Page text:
1. and that he should live his life in the truth, since it is from these, O mighty King, that the greatest joy and steadfastness of soul and strong faith in God accrue to you if you rule your realm in piety.' And when they heard the answer they all shouted with loud acclaim, and afterwards the king in the fullness of his joy began to drink their healths." '262. And on the next day the banquet followed the same course as on previous occasions, and when the opportunity presented itself the king proceeded to put questions to the remaining guests, and' "26
3. he said to the first, 'How can a man keep himself from pride?' And he replied, 'If he maintains equality and remembers on all occasions that he is a man ruling over men. And God brings the proud to nought, and exalts the meek and humble.'" "264. The king spoke kindly to him and asked the next, Whom ought a man to select as his counsellors? and he replied, ' Those who have been tested in many affairs and maintain unmingled goodwill towards him and partake of his own disposition. And God manifests Himself to those who are worthy that these ends may be attained.'" "265. The king praised him and asked another, What is the most necessary possession for a king? 'The friendship and love of his subjects,' he replied, 'for it is through this that the bond of goodwill is rendered indissoluble. And it is God who ensures that this may come to pass in accordance with your wish.'" "266. The king praised him and inquired of another, What is the goal of speech? And he replied, 'To convince your opponent by showing him his mistakes in a well-ordered array of arguments. For in this way you will win your hearer, not by opposing him, but by bestowing praise upon him with a view to persuading him. And it is by the power of God that persuasion is accomplished.'" "267. The king said that he had given a good answer, and asked another How he could live amicably with the many different races who formed the population of his kingdom? 'By acting the proper part towards each,' he replied, 'and taking righteousness as your guide, as you are now doing with the help of the insight which God bestows upon you.'" "268. The king was delighted by this reply, and asked another 'Under what circumstances ought a man to suffer grief? In the misfortunes that befall our friends,' he replied, when we see that they are protracted and irremediable. Reason does not allow us to grieve for those who are dead and set free from evil, but all men do grieve over them because they think only of themselves and their own advantage. It is by the power of God alone that we can escape all evil.'" "269. The king said that he had given a fitting answer, and asked another, How is reputation lost? And he replied, When pride and unbounded self-confidence hold sway, dishonour and loss of reputation are engendered. For God is the Lord of all reputation and bestows it where He will.'" "270. The king gave his confirmation to the answer, and asked the next man, To whom ought men to entrust themselves? 'To those,' he replied, who serve you from goodwill and not from fear or self-interest, thinking only of their own gain. For the one is the sign of love, the other the mark of ill-will and time-serving. For the man who is always watching, for his own gain is a traitor at heart. But you possess the affection of all your subjects by the help of the good counsel which God bestows upon you.'" "27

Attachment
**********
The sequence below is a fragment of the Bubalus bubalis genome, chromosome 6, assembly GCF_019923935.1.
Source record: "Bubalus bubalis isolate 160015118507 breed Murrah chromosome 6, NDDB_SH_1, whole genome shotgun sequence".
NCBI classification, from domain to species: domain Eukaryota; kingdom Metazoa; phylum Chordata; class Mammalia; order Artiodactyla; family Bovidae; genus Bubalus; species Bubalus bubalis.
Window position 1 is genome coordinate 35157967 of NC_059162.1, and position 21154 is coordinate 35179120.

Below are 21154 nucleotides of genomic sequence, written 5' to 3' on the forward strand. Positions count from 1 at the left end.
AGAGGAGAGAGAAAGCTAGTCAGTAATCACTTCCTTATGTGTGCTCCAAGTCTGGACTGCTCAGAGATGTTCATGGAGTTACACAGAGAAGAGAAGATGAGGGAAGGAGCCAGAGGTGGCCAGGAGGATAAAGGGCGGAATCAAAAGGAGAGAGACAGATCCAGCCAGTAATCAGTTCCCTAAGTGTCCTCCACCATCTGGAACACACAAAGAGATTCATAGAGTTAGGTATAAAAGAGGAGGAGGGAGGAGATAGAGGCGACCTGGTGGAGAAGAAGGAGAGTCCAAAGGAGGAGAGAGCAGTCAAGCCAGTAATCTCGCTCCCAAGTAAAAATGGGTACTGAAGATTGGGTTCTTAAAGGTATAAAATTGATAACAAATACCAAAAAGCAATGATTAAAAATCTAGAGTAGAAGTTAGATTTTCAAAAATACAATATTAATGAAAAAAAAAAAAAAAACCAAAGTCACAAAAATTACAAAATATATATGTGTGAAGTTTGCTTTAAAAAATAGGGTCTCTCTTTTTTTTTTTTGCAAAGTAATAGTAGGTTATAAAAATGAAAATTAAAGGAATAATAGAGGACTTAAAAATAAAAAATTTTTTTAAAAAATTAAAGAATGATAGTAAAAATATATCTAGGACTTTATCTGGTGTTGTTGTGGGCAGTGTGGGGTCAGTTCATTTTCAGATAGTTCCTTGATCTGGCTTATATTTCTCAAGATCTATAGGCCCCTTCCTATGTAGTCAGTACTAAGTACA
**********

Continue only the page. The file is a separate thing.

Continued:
1. The king said that he had answered wisely, and asked another, What is it that keeps a kingdom safe? And he replied to the question, 'Care and forethought that no evil may be wrought by those who are placed in a position of authority over the people, and this you always do by the help of God who inspires you with grave judgement '." "272. The king spoke words of encouragement to him, and asked another, What is it that maintains gratitude and honour? And he replied, 'Virtue, for it is the creator of good deeds, and by it evil is destroyed, even as you exhibit nobility of character towards all by the gift which God bestows upon you.'" "27